When I first came to Sweden in the early 90s I visited a friend in his apartment block in Stockholm. As we walked up the stairs a woman emerged from her apartment, walked across the landing and opened what looked like a submarine hatch in the wall. She then deposited a bag of rubbish through the hole and returned to her flat, wishing us a cheery “God kväll!”
I was more than a little intrigued. My friend explained that this was a rubbish disposal system. The crafty Swedes had designed a system that obviated the need for householders in apartment blocks to traipse down flights of stairs with their rubbish. Nor did they need to go outside in the Arctic chill of a Stockholm winter night. Instead, the rubbish was dropped via hatches into tubes that transported the bagged-up detritus to the basement with the help of our old friend gravity. (I also remember speculating at the time what else the mischievous might drop into the system, but let’s leave that to one side for now).
When I returned to Sweden in 2007 I found that many aspects of life here had undergone a rapid progression to middle age. The rubbish system was no different. Now we have the super-green version, powered by hydraulics. This system is built into new housing developments and comprises separate systems for different kinds of waste – for example metals, cardboard and food waste – allowing the separated rubbish to travel via underground pipes to a single collection point away from the housing development. This reduces the need for the bin lorry to chug around the housing development, cutting this process by 90%. This in turn leads to fewer traffic jams, less vehicle noise and a reduction in carbon dioxide emissions. The road traffic environment around people’s homes is safer. And as the system is hermetically sealed it avoids pests and other nasties as well as the noxious odours redolent from our familiar local bins.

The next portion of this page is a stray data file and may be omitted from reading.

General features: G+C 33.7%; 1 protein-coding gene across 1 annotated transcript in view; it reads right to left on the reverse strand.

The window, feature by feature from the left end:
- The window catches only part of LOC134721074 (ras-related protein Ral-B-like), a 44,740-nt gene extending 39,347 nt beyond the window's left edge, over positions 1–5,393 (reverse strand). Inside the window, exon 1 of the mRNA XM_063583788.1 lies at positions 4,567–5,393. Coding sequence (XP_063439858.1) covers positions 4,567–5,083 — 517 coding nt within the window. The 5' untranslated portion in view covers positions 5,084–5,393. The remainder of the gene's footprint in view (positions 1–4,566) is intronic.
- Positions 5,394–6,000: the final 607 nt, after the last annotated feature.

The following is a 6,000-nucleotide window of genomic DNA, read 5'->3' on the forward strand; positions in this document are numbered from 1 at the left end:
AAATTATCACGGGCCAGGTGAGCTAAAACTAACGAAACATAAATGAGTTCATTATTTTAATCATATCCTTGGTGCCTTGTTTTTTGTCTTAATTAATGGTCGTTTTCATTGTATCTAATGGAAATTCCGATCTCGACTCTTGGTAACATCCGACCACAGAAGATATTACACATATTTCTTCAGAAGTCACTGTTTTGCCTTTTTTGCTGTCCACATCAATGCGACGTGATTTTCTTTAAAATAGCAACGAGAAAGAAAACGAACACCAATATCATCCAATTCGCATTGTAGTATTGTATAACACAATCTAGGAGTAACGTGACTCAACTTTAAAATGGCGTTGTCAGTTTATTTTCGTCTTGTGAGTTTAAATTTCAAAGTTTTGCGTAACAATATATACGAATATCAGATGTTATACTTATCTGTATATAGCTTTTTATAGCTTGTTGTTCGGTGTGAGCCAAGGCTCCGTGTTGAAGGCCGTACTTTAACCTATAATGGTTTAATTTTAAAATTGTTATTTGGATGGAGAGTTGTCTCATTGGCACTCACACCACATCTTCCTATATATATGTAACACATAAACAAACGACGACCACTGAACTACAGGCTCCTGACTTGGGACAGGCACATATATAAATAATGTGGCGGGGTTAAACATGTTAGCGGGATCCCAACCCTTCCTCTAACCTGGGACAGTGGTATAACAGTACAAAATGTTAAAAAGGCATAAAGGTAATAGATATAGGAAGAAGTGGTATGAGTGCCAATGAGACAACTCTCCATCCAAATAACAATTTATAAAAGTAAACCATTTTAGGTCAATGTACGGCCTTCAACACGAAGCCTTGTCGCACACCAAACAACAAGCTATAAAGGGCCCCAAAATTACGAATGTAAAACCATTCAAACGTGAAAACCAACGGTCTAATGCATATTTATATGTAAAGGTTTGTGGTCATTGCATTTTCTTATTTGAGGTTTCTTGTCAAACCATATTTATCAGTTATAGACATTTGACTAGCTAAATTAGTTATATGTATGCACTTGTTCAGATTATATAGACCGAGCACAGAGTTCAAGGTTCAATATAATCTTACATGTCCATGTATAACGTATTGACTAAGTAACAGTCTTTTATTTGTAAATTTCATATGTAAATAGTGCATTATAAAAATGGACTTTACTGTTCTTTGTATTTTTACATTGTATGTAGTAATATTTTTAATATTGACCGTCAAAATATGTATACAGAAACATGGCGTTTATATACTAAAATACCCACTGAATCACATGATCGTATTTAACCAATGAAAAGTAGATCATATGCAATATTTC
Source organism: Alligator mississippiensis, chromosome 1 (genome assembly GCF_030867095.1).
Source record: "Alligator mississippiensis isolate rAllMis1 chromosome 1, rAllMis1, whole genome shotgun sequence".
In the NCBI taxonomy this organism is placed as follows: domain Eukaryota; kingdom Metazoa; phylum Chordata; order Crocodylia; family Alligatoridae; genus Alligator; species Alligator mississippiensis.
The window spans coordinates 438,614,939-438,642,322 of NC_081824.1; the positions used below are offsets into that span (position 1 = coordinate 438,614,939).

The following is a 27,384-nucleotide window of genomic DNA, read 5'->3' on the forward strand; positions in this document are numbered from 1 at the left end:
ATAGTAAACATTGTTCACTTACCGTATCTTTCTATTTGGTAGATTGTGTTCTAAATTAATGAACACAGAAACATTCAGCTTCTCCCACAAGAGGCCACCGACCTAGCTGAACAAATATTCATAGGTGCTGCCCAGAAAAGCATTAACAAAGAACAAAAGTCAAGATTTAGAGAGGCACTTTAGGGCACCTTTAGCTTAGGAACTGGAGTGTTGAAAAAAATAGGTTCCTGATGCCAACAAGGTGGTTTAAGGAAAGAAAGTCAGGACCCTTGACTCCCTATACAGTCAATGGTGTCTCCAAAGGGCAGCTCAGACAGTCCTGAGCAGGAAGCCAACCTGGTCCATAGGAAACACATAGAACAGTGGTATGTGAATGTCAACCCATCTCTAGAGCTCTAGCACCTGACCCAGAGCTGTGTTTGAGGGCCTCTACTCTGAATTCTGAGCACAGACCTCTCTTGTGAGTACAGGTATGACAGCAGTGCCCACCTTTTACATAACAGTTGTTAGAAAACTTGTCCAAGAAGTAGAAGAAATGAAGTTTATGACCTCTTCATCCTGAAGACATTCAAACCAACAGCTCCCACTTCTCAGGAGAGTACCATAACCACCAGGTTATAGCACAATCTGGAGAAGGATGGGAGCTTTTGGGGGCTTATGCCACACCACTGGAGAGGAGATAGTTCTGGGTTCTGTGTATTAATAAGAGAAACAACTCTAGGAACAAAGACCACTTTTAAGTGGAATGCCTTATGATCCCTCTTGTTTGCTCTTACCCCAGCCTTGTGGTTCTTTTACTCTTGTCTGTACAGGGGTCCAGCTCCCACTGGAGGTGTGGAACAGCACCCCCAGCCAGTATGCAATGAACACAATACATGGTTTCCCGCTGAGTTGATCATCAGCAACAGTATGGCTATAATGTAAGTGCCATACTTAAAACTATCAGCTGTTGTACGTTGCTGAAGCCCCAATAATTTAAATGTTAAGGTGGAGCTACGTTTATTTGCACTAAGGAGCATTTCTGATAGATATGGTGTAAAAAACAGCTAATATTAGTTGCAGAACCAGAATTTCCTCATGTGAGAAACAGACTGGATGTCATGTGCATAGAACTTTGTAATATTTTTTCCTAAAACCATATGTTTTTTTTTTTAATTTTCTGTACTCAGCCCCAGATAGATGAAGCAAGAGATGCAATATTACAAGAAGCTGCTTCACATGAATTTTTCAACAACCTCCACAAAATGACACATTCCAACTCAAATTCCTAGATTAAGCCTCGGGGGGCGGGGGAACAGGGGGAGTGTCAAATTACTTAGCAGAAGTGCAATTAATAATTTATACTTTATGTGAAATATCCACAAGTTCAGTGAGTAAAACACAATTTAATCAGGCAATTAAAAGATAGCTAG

I suspect that if we’re to crack the green code we need to make it simple for people to use. And this is simple. We also need to find neat ideas that are green – yes – but that also deliver improvements in our lives and livelihoods. So this is a system that really sucks, but in a good way. Check out Envac.